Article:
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Interpersonal Communication in the Break Up

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Professor O'Connell
Com 101
22 March 2017
Interpersonal Communication In The Break Up

        The movie The Break-up, starring Vince Vaughn and Jennifer anniston, shows that poor communication can cause many issues in a relationship. Throughout the movie, both the main characters display both a lack of communicating and poor communication that causes them to argue and disagree on almost every topic and conversation in which they engage.  The main characters tend to avoid communicating every time a new issue arrises instead of discussing their problems with each other and trying to come to a solution.  Brooke feels that she is unappreciated by Gary while Gary feels that he is always being nagged by Brooke and that she doesn't appreciate what he does.  Although they both loved each other, their lack of effective communication leads to the end of their relationship.  Through various scenes, we learn that effective communication is key to a maintain a healthy and happy relationship.  

        In the scene, when Gary returns home and Brooke is preparing dinner for their families, the first conflict ensues between the two.  Brooke confronts Gary for only bringing home three lemons instead of the twelve that she requested.  During the argument, Gary demonstrates  poor nonverbal communication.  According to Kathleen Verderber, kinesics is the study of body language (135).  Body language can show a lot about a person involved in a conversation. While brooke is confronting Gary about the lemons and not being prepared for the guest's to arrive, Gary is not making eye contact because he is too busy watching the baseball game on television.  He makes Brooke's concern feel as if they are not important to him.  The lack of eye contact also shows her that he is trying to avoid the conversation and does not truly respect what she has to say.  He is laying down on the couch with poor posture which shows Brooke that he is not very interested in what she has to say.  This scene shows why non verbal communication is key to effectively communicating.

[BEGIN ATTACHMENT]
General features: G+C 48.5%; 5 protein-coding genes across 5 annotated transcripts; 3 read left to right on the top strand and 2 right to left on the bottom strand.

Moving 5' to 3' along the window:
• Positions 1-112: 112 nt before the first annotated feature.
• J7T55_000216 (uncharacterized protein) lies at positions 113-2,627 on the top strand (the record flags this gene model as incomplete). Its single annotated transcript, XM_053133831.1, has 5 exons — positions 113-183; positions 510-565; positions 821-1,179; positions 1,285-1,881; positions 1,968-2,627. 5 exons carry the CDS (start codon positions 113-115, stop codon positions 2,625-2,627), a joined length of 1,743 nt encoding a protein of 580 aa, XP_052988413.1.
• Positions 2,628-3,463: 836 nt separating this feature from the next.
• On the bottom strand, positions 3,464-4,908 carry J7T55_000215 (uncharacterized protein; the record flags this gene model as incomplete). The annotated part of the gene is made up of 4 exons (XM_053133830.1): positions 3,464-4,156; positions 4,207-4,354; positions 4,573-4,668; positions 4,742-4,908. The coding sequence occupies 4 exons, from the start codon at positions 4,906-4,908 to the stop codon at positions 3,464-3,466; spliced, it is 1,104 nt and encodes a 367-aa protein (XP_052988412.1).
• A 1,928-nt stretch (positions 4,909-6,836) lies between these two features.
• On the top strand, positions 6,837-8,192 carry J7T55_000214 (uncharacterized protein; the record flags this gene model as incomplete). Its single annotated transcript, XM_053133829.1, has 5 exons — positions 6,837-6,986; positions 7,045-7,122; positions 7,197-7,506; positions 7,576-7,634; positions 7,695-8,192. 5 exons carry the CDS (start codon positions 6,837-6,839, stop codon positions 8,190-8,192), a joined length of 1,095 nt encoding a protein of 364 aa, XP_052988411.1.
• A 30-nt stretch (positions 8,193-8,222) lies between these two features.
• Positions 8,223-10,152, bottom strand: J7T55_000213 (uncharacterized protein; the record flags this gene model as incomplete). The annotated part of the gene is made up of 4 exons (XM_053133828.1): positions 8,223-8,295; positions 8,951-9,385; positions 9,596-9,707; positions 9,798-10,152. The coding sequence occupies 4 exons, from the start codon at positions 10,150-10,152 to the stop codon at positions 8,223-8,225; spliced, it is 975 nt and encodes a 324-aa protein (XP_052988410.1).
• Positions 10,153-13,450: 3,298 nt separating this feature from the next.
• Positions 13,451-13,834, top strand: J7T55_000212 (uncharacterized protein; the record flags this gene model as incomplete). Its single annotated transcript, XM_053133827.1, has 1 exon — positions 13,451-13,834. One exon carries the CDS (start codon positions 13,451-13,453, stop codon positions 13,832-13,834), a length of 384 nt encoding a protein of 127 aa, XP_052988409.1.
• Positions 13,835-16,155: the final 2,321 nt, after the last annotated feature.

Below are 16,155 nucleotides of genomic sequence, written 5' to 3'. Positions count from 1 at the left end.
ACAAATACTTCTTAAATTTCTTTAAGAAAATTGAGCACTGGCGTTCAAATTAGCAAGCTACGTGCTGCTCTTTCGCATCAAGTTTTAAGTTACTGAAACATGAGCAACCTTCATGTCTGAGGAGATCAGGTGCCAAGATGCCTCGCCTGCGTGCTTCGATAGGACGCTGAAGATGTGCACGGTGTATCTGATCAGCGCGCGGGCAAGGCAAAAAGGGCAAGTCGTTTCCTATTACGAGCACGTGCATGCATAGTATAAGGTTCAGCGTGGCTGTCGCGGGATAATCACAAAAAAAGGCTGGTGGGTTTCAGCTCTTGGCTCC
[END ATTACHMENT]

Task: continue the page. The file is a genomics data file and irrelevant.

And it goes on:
In the scene when Brooke asks for help with the dishes, Gary does not attend to the conversation.  “Attending is the process of willfully striving to perceive selected sounds that are being heard” (Verderber, 202).  In other words, while engaged in conversation we must focus on the conversation at hand. Gary does not make eye contact again with Brooke and is too busy playing his video game to give her the attention or respect of listening.  Gary is not attending to the conversation which makes the conversation they are having poor communication. As stated by Kathleen Verderber, Three guidelines for effectively attending are being physically and mentally prepared, shifting from speaker to listener completely, and staying tuned in (204-205).  For example, in the scene when they are discussing the apartment situation with with the realtor about what will happen with the apartment, neither Brook or Gary follow the rule of shifting from speaker to listener completely.  They argue back and forth and  neither can listen to the other because they are too eager to be the speaker.